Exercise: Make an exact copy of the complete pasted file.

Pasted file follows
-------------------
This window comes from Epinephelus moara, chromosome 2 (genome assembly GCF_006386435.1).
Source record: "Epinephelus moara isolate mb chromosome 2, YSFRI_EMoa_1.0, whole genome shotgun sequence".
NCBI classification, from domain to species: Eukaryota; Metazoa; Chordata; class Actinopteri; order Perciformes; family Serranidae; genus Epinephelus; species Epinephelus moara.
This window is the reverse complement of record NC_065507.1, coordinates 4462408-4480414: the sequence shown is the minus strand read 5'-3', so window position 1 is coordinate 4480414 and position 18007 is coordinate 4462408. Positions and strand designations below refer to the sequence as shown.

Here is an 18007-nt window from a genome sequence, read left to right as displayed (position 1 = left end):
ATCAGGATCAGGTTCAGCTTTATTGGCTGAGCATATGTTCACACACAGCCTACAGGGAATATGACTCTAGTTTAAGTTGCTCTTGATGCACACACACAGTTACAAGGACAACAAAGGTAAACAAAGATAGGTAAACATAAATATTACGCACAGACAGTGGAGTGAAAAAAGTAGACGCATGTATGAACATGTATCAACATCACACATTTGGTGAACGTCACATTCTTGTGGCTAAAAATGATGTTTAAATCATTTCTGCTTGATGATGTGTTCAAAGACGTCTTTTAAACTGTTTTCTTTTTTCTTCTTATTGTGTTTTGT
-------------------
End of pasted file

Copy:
This window comes from Epinephelus moara, chromosome 2 (genome assembly GCF_006386435.1).
Source record: "Epinephelus moara isolate mb chromosome 2, YSFRI_EMoa_1.0, whole genome shotgun sequence".
NCBI classification, from domain to species: Eukaryota; Metazoa; Chordata; class Actinopteri; order Perciformes; family Serranidae; genus Epinephelus; species Epinephelus moara.
This window is the reverse complement of record NC_065507.1, coordinates 4462408-4480414: the sequence shown is the minus strand read 5'-3', so window position 1 is coordinate 4480414 and position 18007 is coordinate 4462408. Positions and strand designations below refer to the sequence as shown.

Here is an 18007-nt window from a genome sequence, read left to right as displayed (position 1 = left end):
ATCAGGATCAGGTTCAGCTTTATTGGCTGAGCATATGTTCACACACAGCCTACAGGGAATATGACTCTAGTTTAAGTTGCTCTTGATGCACACACACAGTTACAAGGACAACAAAGGTAAACAAAGATAGGTAAACATAAATATTACGCACAGACAGTGGAGTGAAAAAAGTAGACGCATGTATGAACATGTATCAACATCACACATTTGGTGAACGTCACATTCTTGTGGCTAAAAATGATGTTTAAATCATTTCTGCTTGATGATGTGTTCAAAGACGTCTTTTAAACTGTTTTCTTTTTTCTTCTTATTGTGTTTTGT